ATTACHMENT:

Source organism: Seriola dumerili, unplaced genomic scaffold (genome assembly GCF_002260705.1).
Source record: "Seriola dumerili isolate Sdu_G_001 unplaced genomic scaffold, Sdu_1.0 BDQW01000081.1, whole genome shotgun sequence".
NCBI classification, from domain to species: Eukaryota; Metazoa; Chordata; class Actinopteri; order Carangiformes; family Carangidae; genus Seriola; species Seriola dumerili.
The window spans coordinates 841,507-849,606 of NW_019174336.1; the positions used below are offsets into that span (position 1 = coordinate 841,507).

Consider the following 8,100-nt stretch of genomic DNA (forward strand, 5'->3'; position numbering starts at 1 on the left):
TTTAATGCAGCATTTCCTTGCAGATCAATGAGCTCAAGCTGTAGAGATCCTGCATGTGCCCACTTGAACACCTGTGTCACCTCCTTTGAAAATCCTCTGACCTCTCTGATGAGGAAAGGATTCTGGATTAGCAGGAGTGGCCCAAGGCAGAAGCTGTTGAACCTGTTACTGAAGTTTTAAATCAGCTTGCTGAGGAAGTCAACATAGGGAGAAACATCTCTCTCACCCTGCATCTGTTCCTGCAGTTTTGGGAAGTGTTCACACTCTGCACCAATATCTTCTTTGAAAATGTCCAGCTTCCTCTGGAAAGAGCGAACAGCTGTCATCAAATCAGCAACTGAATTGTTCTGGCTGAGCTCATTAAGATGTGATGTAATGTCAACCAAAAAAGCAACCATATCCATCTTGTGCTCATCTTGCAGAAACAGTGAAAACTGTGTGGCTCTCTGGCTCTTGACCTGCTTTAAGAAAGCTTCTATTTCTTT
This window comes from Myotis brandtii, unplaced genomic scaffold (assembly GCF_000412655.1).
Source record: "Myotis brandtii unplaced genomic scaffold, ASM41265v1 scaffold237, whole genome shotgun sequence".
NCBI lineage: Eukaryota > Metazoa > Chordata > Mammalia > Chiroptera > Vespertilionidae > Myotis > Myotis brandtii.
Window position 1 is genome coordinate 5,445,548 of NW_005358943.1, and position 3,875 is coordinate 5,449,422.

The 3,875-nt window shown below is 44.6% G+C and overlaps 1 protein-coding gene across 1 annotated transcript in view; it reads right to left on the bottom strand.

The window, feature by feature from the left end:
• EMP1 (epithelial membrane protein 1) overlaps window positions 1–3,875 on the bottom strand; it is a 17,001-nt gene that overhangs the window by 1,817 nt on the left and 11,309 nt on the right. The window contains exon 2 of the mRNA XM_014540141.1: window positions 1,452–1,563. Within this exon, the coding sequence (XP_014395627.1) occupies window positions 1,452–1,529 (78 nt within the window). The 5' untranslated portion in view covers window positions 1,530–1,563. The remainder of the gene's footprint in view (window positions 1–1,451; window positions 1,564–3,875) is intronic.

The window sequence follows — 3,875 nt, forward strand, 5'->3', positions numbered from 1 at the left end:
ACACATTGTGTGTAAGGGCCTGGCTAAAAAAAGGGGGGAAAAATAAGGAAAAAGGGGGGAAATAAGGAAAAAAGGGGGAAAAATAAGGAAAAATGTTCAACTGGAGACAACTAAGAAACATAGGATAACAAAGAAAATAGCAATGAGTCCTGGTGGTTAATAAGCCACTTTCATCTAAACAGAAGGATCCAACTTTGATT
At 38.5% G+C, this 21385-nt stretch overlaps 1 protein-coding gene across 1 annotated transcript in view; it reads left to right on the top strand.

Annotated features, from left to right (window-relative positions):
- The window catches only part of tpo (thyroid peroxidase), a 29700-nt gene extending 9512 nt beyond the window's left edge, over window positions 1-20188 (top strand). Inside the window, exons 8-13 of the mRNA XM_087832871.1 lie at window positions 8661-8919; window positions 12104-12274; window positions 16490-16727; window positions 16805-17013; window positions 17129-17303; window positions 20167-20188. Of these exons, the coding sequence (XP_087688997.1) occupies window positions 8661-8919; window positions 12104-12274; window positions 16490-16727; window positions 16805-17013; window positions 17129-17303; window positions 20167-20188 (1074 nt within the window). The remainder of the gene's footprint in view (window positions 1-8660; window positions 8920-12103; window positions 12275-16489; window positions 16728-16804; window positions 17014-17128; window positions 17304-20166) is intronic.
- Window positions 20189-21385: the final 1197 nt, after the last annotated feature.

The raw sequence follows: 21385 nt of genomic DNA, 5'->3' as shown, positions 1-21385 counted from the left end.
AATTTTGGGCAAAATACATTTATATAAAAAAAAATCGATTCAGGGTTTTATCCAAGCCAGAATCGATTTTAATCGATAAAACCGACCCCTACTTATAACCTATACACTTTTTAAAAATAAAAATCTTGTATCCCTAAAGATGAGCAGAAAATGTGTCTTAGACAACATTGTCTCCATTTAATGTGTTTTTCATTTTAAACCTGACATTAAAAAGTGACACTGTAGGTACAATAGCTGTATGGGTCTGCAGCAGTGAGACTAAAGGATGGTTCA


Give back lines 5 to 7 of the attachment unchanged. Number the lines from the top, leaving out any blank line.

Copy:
Consider the following 8,100-nt stretch of genomic DNA (forward strand, 5'->3'; position numbering starts at 1 on the left):
TTTAATGCAGCATTTCCTTGCAGATCAATGAGCTCAAGCTGTAGAGATCCTGCATGTGCCCACTTGAACACCTGTGTCACCTCCTTTGAAAATCCTCTGACCTCTCTGATGAGGAAAGGATTCTGGATTAGCAGGAGTGGCCCAAGGCAGAAGCTGTTGAACCTGTTACTGAAGTTTTAAATCAGCTTGCTGAGGAAGTCAACATAGGGAGAAACATCTCTCTCACCCTGCATCTGTTCCTGCAGTTTTGGGAAGTGTTCACACTCTGCACCAATATCTTCTTTGAAAATGTCCAGCTTCCTCTGGAAAGAGCGAACAGCTGTCATCAAATCAGCAACTGAATTGTTCTGGCTGAGCTCATTAAGATGTGATGTAATGTCAACCAAAAAAGCAACCATATCCATCTTGTGCTCATCTTGCAGAAACAGTGAAAACTGTGTGGCTCTCTGGCTCTTGACCTGCTTTAAGAAAGCTTCTATTTCTTT
This window comes from Myotis brandtii, unplaced genomic scaffold (assembly GCF_000412655.1).